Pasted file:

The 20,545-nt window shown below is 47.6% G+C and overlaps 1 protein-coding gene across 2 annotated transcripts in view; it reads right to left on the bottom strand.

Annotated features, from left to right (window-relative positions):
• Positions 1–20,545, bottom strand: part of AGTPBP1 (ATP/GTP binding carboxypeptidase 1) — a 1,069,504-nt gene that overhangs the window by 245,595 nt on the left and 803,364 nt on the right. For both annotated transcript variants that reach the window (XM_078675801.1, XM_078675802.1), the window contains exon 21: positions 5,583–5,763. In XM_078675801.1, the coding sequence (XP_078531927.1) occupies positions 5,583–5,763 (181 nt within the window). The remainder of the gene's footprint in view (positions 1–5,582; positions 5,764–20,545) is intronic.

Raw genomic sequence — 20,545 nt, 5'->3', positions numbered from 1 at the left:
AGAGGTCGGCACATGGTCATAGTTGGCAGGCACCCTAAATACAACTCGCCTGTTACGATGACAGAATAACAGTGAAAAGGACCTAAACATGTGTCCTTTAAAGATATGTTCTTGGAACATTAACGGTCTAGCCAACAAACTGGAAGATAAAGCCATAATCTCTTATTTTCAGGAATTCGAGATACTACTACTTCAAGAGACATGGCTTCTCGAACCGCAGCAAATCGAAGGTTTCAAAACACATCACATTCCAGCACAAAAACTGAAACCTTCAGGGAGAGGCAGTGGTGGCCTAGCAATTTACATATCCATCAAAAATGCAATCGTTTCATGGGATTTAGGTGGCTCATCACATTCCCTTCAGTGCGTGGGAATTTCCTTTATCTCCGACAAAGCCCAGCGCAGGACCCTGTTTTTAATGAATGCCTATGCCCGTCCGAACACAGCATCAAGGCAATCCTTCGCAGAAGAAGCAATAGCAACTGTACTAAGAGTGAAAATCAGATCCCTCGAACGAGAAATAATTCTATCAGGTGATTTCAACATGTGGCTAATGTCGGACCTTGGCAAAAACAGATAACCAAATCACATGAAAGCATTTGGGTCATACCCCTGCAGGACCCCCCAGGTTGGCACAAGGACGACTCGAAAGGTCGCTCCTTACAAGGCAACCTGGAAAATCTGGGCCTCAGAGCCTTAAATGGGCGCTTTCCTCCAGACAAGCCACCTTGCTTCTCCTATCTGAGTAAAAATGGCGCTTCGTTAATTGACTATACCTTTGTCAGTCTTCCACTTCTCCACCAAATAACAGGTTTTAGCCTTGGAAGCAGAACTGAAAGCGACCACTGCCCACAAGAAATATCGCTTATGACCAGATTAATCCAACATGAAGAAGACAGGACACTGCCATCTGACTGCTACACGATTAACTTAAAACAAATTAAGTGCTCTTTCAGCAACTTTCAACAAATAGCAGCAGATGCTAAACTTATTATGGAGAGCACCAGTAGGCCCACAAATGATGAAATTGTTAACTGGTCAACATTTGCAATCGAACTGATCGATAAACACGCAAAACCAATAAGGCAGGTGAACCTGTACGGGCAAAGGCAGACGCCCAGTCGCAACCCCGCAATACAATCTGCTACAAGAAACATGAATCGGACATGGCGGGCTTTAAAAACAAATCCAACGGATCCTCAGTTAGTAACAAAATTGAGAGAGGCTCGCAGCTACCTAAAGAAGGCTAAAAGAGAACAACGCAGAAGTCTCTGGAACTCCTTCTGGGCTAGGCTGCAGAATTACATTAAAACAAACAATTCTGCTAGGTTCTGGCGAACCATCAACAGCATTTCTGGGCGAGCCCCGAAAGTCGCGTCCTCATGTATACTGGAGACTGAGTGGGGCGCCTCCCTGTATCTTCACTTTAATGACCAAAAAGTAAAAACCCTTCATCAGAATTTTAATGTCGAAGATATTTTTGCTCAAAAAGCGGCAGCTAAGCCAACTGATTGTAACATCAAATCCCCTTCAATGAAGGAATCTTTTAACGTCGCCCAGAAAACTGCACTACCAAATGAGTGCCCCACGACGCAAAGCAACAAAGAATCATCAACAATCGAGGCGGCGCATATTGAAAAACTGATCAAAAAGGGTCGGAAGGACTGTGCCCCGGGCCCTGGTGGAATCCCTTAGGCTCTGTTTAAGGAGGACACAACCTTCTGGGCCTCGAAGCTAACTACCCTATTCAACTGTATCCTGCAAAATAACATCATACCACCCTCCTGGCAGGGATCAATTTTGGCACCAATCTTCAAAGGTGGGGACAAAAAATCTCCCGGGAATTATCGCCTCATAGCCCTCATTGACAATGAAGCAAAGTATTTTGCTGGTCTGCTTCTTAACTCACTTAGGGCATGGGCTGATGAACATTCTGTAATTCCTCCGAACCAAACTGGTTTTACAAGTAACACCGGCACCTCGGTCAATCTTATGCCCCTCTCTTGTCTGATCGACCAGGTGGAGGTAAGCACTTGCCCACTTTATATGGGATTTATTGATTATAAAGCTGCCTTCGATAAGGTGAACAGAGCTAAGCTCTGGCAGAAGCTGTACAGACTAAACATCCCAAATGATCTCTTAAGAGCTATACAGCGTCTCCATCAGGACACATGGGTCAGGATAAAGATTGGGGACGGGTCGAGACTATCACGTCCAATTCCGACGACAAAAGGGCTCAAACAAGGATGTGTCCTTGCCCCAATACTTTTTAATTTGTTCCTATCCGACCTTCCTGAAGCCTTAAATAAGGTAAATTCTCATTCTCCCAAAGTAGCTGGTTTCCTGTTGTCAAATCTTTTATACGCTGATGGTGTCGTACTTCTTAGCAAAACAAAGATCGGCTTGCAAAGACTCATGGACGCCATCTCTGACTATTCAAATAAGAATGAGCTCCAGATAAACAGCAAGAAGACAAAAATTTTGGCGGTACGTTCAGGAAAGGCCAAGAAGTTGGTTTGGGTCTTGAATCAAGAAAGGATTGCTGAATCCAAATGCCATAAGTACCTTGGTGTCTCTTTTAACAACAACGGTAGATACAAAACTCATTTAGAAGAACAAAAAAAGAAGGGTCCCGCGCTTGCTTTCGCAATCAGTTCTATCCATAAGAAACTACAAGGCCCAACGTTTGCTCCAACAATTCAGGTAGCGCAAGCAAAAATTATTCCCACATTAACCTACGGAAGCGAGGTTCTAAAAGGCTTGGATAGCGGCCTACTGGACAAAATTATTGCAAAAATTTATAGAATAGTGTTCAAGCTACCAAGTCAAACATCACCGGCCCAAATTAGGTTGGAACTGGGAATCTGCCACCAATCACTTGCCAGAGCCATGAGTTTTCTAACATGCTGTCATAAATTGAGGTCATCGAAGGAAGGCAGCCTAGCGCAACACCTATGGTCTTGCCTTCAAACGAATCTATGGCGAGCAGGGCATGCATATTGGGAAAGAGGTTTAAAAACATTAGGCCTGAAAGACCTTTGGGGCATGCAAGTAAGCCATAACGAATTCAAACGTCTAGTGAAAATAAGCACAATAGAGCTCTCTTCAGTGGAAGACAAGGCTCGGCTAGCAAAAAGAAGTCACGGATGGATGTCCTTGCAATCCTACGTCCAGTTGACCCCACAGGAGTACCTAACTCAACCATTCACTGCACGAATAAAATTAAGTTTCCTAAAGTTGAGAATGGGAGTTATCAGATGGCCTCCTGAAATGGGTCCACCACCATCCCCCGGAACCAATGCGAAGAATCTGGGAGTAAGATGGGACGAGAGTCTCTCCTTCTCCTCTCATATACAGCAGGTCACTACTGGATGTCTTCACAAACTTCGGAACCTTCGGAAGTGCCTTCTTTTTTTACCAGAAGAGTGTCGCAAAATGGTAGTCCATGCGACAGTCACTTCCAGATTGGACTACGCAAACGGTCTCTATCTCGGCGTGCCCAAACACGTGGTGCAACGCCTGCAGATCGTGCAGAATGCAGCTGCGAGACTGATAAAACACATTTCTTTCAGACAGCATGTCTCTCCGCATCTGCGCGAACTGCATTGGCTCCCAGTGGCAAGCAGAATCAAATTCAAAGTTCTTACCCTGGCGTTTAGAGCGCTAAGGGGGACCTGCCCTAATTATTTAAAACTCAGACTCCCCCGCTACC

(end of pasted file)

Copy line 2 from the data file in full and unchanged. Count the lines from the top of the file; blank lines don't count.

Annotated features, from left to right (window-relative positions):